Texas v. Hanson (original by judge hervey)

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Justia Opinion Summary

A trial court entered two orders granting shock probation. The orders were identical except that the second order was styled as an “Amended Order,” containing additional findings of fact, and it was signed at a later time. Both orders suspended further implementation of Appellee Crispen Hanson's prison sentence and placed him on probation. The State appealed the second order, and the court of appeals dismissed the appeal for want of jurisdiction, concluding that only the first order granting shock probation was appealable. The issue before the Texas Court of Criminal Appeals was whether the court of appeals erred when it decided that the second order was not an appealable order. Because the Court concluded that it was an appealable order under Article 44.01(a)(2) of the Code of Criminal Procedure, it reversed the judgment of the court of appeals and remanded the case for the court of appeals to consider the merits of the State’s appeal.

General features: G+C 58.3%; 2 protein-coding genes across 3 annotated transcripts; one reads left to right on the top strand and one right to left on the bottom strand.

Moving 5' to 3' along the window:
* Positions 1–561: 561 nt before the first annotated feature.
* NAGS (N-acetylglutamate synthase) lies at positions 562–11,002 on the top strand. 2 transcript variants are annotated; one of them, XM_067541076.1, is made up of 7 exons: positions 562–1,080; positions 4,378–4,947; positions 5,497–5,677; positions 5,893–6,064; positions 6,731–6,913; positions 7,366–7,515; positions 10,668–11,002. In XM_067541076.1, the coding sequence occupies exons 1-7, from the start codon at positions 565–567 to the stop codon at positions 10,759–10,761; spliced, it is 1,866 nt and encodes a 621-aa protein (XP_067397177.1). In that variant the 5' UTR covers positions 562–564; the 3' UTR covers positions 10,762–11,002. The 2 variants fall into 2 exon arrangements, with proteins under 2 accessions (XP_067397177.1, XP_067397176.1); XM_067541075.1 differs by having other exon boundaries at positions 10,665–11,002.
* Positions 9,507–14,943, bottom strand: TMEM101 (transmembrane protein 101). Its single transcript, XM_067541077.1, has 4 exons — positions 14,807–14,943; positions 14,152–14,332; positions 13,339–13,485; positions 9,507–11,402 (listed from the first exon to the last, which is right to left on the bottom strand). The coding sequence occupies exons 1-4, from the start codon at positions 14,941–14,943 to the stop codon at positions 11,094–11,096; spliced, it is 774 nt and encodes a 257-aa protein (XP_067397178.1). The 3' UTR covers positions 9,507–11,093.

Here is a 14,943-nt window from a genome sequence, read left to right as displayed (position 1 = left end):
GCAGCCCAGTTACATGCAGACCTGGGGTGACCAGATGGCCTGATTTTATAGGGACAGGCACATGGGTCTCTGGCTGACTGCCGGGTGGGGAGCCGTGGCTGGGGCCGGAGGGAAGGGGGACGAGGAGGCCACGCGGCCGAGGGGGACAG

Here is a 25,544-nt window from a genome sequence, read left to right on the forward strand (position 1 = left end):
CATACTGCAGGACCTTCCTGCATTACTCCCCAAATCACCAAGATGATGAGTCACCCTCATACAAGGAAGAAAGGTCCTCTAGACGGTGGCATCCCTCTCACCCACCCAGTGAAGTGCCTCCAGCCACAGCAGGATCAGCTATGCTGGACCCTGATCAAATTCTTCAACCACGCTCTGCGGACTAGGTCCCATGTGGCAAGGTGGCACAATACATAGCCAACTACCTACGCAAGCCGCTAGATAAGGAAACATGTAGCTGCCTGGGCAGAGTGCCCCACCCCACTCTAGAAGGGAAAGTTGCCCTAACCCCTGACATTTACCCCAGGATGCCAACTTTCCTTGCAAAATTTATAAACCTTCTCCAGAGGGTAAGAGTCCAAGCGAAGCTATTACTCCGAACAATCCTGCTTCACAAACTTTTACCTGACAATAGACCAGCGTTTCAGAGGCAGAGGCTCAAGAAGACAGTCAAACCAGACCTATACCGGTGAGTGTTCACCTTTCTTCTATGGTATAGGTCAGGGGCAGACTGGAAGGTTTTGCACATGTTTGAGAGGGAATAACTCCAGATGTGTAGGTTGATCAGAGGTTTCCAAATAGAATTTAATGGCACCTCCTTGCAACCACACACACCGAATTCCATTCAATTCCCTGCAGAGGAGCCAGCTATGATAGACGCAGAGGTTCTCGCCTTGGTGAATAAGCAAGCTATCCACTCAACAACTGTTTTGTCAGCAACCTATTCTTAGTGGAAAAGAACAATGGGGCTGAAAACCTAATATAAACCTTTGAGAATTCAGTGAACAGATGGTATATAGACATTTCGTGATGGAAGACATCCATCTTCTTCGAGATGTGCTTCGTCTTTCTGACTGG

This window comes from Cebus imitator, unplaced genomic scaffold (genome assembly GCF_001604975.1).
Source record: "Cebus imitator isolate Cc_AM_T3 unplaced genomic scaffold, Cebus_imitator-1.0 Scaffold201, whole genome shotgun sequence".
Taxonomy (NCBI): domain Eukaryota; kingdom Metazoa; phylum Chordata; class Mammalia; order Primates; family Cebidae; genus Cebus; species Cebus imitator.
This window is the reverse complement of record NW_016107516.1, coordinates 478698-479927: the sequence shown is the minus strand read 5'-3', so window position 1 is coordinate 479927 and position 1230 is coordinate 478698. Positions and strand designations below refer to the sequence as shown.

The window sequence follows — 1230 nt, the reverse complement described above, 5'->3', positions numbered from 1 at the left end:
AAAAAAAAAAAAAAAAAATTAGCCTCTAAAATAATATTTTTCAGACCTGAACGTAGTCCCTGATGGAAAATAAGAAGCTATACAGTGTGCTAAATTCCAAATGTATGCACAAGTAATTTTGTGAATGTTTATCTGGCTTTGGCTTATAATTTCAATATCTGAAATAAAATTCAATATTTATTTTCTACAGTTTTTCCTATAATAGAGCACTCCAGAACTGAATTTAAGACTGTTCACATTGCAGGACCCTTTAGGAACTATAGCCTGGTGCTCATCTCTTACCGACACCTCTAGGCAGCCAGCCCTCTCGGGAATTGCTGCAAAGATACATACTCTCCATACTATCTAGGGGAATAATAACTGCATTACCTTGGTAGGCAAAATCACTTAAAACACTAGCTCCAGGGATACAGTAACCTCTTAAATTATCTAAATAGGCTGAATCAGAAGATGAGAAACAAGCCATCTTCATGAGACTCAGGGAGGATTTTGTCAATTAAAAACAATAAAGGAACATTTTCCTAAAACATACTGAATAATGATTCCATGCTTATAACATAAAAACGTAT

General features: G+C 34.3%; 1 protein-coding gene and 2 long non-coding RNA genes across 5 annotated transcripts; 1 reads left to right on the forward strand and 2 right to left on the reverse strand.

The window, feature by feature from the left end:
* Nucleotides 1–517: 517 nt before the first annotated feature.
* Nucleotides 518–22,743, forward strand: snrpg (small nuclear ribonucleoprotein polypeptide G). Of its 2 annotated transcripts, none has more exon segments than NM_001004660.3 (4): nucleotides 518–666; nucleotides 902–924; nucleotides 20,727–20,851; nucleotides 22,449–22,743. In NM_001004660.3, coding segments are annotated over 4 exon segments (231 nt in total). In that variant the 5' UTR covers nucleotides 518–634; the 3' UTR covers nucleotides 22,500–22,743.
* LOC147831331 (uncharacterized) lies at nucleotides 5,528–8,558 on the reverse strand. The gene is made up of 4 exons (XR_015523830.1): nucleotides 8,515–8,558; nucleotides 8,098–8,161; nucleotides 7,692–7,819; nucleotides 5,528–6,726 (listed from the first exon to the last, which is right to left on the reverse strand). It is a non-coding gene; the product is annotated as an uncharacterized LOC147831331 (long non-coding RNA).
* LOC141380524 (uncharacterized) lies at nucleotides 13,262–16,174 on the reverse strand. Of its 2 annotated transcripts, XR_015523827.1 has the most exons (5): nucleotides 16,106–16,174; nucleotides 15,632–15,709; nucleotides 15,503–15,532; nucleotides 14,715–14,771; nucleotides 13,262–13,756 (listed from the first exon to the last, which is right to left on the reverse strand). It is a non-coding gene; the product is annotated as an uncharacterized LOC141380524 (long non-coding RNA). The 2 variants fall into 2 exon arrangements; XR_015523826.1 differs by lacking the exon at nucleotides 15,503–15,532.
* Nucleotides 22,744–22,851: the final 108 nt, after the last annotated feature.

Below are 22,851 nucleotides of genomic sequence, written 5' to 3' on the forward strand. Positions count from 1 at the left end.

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IN THE COURT OF CRIMINAL APPEALS OF TEXAS NO. PD-0948-17 THE STATE OF TEXAS v. CRISPEN HANSON, Appellee ON STATE’S PETITION FOR DISCRETIONARY REVIEW FROM THE EIGHTH COURT OF APPEALS EL PASO COUNTY H ERVEY, J., delivered the opinion of the Court in which K EASLER, A LCALA, R ICHARDSON, Y EARY, N EWELL, K EEL, and W ALKER, JJ., joined. K ELLER, P.J., concurred. OPINION A trial court entered two orders granting shock probation. The orders were identical except that the second order was styled an“Amended Order,” it contained additional findings of fact, and it was signed at a later time. Both orders suspended further implementation of Appellee’s (Crispen Hanson) prison sentence and placed him on probation. The State appealed from the second order, and the court of appeals dismissed Hanson–2 the appeal for want of jurisdiction, concluding that only the first order granting shock probation was appealable. The issue is whether the court of appeals erred when it decided that the second order was not an appealable order. Because we conclude that it is an appealable order under Article 44.01(a)(2) of the Code of Criminal Procedure, we reverse the judgment of the court of appeals and remand the cause for the court of appeals to consider the merits of the State’s appeal. FACTS The trial court signed an order on June 15, 2015 granting shock probation. When the trial court signed the order, it also signed an amended judgment and imposed conditions of probation. On June 25, 2015, the trial court signed an “Amended Order.” There were slight variations in the order. The style was different, additional findings of fact1 were added, and it was signed on June 25, 2015. Both orders suspended execution of Hanson’s prison sentence and placed him on probation. The State filed a notice of appeal from the amended order2 on July 13, 2015, eighteen days after the trial court signed the order. 1 The additional findings of fact include that (1) the trial court accounted for Hanson’s general compliance with his bond conditions; (2) the trial court asserted that Hanson’s previous release was due to medical reasons; (3) the trial court reasoned that Hanson had produced evidence that he “maintains a good relationship with his children and is in compliance with all legal support obligations” and that further incarceration would not only hinder Hanson’s efforts to seek additional medical testing for himself and his children, but would also create an undue hardship on Hanson, his children, and his parents; and (5) the trial court concluded that Hanson would not benefit from further incarceration. 2 The State did not appeal the trial court’s first order granting shock probation. Hanson–3 THE COURT OF APPEALS The court of appeals dismissed the appeal for want of jurisdiction. State v. Hanson, No. 08-15-00205-CR, 2017 WL 3167484, at *1 (Tex. App.—El Paso July 26, 2017) (not designated for publication). According to the court of appeals, “[w]hile the trial court signed an amended order on June 25, 2015 for the ostensible purpose of adding additional findings of fact, the amended order did not include any substantive changes to the initial order placing Hanson on community supervision for eight years.” Id. at *2. Based on this and because the trial court contemporaneously signed orders establishing the terms and conditions of Hanson’s probation and signed an amended judgment relating only to the first order granting shock probation, the court concluded that the “Amended Order” was not an appealable order. Id. at *3. ARGUMENTS Hanson argues that we should adopt the reasoning of the court of appeals. The State makes two arguments for reversing the judgment of the court of appeals. It first argues that the amended order granting shock probation is appealable based on the plain language of Article 44.01 in that the amended order was an (1) “order” 3 and (2) it “modifie[d] a judgment.”4 Alternatively, it argues that we should adopt a civil line of 3 The State is entitled to appeal an “order” of a court in a criminal cases for specified reasons. TEX . CODE CRIM . PROC. art. 44.01(a). 4 The State can appeal when a trial court signs an order that “modifies a judgment.” TEX . CODE CRIM . PROC. art. 44.01(a)(2). Hanson–4 cases, see SLT Dealer Group, Ltd. v. AmeriCredit Financial Services, Inc., 336 S.W.3d 822, 831–32 (Tex. App.—Houston [1st Dist.] 2011, no pet.), which have held that a second order is treated as a modified or reformed judgment that implicitly vacates and supersedes the prior judgment, unless the record evinces a contrary intent. Id.; see T EX. R. C IV. P. 301, 306a, 329b(e). Here, the State asserts, the record does not show a contrary intent, so the “Amended Order” vacated the first and was, thus, appealable. SLT Dealer Group, Ltd., 226 S.W.3d at 831–32; see City of Westlake Hills v. State ex rel. City of Austin, 466 S.W.2d 722, 726–27 (Tex. 1971). ANALYSIS We agree with the court of appeals (and Hanson) that the body of law developed by civil courts is inapplicable because this case deals with construing a statute, not judicial precedent or construction of the Texas Rules of Civil Procedure. Hanson, 2017 WL 3167484, at *2. However, for the reasons that follow, we ultimately agree with the State that the “Amended Order” was an appealable order. The court of appeals erred when it decided that the second order did not “modify a judgment” under Article 44.01 because there was no substantive difference between the orders. It also erred in reaching that conclusion by reasoning that the “Amended Order” did not “modify a judgment” because the trial judge did not contemporaneously revise or impose conditions of probation or sign a second amended judgment. The statute at issue, Article 44.01(a)(2) of the Texas Code of Criminal Procedure, Hanson–5 states in relevant part that “[t]he [S]tate is entitled to appeal an order of a court in a criminal case if the order . . . arrests or modifies a judgment.” T EX. C ODE C RIM. P ROC. art. 44.01(a)(2). Construing that statute, we have held that the State may appeal an order granting shock probation because that order “modifies a judgment” under Article 44.01(a)(2). State v. Robinson, 498 S.W.3d 914, 919 (Tex. Crim. App. 2016). An order modifying a judgment is “entered by the court” when the trial judge signs the order, State v. Rosenbaum, 818 S.W.2d 398, 403 (Tex. Crim. App. 1991), and the State has twenty days to file its notice of appeal after an appealable order is “entered by the court.” T EX. C ODE C RIM. P ROC. art. 44.01(d); see T EX. R. A PP. P. 26.2(b). The issue here is whether the “Amended Order” granting shock probation “modifies a judgment” within the meaning of Article 44.01(a)(2). Under these circumstances, we conclude that it does. As the court of appeals concedes, there are differences between the original order granting shock probation and the second order. Those differences are sufficient to conclude that the second order modified a judgment within the meaning of Article 44.01(a)(2). We are not confronted with a situation in which the amended order is identical to the original order, but for a signature signed at a later date or one in which the amended order has no independent legal significance,5 both 5 See e.g., State v. Antonelli, No. 958-01, slip op. at 1 (Tex. Crim. App. Sept. 11, 2002) (not designated for publication). In Antonelli, the trial court granted a motion to quash in a signed order and later issued an “Amended Order” in which it explained only why it granted the motion to quash. Id. at 3. We held that the “Amended Order” was not an appealable order because it was not actually an order. That is, it ordered nothing, and it could not stand on its own (i.e., it had no legal significance independent from the original order granting the motion to quash). Id. at 4. We Hanson–6 of which might require a different result. Consequently, under the facts of this case, the trial court’s amended order granting shock probation was appealable, and because the State filed a timely notice of appeal regarding that order, the court of appeals has jurisdiction to hear the appeal, and it erred to conclude otherwise. CONCLUSION We reverse the judgment of the court of appeals and remand the cause for the court of appeals to consider the merits of the State’s appeal. Delivered: June 27, 2018 Publish do not cite Antonelli for precedential value, nor should this opinion be construed to adopt the Court’s reasoning in that case. We discuss Antonelli for only illustrative purposes.